Monday, May 7, 2018


I'm excited to share information with you today from two guest bloggers.  First, Ashley Taylor shared this excellent post on PREPARING FOR PARENTHOOD WITH A DISABILITY.  Her insight is inspiring!  The second post is from a very talented high school student named Shawna Lewis.  She's created an adorable website with free songs and videos for young children.  You'll  love her sweetness!

Preparing for Parenthood with a Disability

As a first-time parent with a disability, your life is about to change dramatically. It’s natural to have fears and questions whether you are welcoming a new baby or adopting an older child. How will my home change? How will I adjust to caring for my child? Early planning will ease your transition into parenthood. 

Babyproofing your home

While babyproofing your home, you may need to also adapt your current lifestyle. You’ll face some challenges you had not considered. Consider these questions if they apply to your disability:

       Will you be able to reach your child in a crib or diaper him or her on a standard changing table?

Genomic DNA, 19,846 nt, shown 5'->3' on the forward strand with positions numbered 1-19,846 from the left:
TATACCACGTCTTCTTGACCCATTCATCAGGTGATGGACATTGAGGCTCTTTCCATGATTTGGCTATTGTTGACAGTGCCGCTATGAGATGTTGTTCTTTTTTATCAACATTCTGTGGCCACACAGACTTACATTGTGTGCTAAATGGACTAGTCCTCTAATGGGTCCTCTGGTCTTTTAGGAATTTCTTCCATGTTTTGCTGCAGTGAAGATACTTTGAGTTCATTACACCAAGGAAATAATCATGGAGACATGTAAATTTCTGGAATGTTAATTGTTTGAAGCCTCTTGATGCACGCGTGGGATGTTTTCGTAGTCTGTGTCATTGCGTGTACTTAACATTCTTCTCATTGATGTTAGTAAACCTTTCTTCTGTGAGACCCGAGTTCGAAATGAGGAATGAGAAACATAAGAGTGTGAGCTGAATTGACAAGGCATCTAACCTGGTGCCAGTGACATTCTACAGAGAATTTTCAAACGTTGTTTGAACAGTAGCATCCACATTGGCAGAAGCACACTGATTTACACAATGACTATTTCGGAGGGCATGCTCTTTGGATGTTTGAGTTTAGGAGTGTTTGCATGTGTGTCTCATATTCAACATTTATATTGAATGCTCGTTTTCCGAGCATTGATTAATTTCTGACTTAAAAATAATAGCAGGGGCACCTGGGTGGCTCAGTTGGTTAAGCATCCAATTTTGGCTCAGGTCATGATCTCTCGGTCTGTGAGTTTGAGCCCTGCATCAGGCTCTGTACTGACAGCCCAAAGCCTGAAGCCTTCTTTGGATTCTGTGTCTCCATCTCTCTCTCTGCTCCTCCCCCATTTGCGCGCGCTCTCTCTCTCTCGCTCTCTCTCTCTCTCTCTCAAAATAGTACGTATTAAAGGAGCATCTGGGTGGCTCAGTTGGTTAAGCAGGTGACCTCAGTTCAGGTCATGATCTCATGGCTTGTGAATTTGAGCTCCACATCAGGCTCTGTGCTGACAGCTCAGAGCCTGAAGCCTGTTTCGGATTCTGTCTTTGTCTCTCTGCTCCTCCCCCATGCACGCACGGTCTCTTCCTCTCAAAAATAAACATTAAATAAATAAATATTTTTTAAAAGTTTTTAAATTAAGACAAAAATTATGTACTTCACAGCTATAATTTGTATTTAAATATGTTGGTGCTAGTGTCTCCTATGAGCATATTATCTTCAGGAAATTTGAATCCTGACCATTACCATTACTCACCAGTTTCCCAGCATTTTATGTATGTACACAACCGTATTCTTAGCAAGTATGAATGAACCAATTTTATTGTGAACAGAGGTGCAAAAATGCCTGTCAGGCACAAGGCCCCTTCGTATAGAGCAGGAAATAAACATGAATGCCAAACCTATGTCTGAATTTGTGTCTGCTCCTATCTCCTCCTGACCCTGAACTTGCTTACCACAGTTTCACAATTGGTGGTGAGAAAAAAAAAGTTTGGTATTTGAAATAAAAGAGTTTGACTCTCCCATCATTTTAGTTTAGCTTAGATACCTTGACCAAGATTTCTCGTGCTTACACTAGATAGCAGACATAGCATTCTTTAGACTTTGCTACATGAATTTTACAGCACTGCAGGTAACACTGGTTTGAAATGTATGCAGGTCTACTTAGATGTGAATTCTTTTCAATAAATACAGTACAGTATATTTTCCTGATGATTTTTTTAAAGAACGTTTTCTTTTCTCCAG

Can you easily get your child in and out of your vehicle with a carrier or car seat? Will you need help with buckles? If you don’t have a vehicle, how will you transport him to pediatric visits and other activities?
       How will you monitor your baby once he or she is crawling or walking? 
       As you babyproof your home, how will you adapt to baby gates, toys on the floor and other obstacles that you have not encountered in your home before?

Figure out your biggest challenges before seeking the best tools to address them.  

Take time for self-care

Raising a child is stressful. That’s why it’s important to care for yourself while you are caring for your child. 

       Maintain your health.
First and foremost, keep all your doctor’s appointments and always follow their advice. If you’re pregnant, make sure that sure your current health care providers can work together with your obstetrician. And always ask plenty of questions about keeping your health and energy at peak levels.